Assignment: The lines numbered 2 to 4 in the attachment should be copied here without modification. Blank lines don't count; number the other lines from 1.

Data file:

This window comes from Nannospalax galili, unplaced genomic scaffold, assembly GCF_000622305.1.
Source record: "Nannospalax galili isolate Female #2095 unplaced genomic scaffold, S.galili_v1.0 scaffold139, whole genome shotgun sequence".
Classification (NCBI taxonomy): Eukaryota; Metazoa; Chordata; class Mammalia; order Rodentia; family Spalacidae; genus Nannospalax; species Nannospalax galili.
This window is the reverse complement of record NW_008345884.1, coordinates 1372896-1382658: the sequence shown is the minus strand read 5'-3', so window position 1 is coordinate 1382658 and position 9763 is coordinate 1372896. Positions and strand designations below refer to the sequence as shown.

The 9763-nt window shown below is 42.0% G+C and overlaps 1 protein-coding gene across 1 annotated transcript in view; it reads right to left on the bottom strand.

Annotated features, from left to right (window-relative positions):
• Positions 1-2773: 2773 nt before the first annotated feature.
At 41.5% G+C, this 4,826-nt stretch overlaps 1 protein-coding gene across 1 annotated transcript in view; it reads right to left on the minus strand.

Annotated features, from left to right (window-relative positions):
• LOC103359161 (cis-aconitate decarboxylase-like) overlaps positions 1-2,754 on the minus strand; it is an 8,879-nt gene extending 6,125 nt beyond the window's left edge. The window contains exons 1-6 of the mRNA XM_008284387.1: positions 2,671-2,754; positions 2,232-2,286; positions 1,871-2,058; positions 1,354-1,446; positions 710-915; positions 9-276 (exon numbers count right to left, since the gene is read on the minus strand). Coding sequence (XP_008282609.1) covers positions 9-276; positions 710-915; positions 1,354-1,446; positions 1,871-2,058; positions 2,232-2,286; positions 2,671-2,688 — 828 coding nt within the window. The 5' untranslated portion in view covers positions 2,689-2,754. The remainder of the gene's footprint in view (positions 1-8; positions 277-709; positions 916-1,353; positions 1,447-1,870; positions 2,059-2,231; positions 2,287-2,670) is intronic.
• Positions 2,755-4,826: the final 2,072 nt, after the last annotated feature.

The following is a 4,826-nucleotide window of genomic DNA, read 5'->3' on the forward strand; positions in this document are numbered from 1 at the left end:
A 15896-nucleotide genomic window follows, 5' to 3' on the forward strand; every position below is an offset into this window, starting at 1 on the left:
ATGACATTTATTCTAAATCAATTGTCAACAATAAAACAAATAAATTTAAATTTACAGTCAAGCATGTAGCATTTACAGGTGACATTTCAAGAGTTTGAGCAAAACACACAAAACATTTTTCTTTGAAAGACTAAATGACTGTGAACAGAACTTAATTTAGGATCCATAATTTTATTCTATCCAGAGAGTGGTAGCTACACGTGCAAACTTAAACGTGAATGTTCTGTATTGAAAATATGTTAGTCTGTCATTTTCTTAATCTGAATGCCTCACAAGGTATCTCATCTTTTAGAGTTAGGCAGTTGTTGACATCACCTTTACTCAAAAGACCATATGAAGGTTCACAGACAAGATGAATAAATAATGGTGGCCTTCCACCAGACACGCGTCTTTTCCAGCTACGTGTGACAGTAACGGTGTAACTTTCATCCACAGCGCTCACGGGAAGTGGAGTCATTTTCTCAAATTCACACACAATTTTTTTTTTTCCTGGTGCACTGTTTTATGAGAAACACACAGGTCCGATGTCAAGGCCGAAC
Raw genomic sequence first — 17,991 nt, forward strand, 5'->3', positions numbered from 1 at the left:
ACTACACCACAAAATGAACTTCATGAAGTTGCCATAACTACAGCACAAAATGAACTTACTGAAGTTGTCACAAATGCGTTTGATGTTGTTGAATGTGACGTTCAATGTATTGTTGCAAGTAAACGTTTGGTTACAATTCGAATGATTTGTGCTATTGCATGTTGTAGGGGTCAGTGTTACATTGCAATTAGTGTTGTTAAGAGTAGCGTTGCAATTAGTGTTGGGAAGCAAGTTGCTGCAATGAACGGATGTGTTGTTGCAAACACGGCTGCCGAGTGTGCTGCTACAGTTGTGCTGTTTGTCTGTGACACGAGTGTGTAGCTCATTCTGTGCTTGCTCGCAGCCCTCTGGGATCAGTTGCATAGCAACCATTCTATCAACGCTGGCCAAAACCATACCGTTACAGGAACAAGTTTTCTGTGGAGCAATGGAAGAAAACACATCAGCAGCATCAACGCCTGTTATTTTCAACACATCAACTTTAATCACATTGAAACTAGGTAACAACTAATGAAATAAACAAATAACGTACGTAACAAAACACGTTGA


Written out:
Source record: "Nannospalax galili isolate Female #2095 unplaced genomic scaffold, S.galili_v1.0 scaffold139, whole genome shotgun sequence".
Classification (NCBI taxonomy): Eukaryota; Metazoa; Chordata; class Mammalia; order Rodentia; family Spalacidae; genus Nannospalax; species Nannospalax galili.
This window is the reverse complement of record NW_008345884.1, coordinates 1372896-1382658: the sequence shown is the minus strand read 5'-3', so window position 1 is coordinate 1382658 and position 9763 is coordinate 1372896. Positions and strand designations below refer to the sequence as shown.